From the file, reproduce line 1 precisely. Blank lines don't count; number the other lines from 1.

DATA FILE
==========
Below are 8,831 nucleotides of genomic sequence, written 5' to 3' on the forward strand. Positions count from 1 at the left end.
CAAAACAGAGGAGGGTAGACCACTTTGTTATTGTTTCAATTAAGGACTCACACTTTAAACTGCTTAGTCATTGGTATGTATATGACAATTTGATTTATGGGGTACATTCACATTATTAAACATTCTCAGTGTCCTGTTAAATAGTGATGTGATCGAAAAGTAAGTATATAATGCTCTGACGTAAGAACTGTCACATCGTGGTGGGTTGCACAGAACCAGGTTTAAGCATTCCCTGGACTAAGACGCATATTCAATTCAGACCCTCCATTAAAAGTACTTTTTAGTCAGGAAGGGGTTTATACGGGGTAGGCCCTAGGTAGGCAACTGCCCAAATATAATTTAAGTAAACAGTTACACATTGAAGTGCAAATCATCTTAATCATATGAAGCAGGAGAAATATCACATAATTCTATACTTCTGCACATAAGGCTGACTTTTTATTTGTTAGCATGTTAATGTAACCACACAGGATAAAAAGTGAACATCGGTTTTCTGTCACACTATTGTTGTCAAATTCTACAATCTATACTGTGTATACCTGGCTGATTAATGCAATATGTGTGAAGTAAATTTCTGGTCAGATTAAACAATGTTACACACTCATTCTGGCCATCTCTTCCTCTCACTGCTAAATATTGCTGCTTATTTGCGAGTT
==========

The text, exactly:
Below are 8,831 nucleotides of genomic sequence, written 5' to 3' on the forward strand. Positions count from 1 at the left end.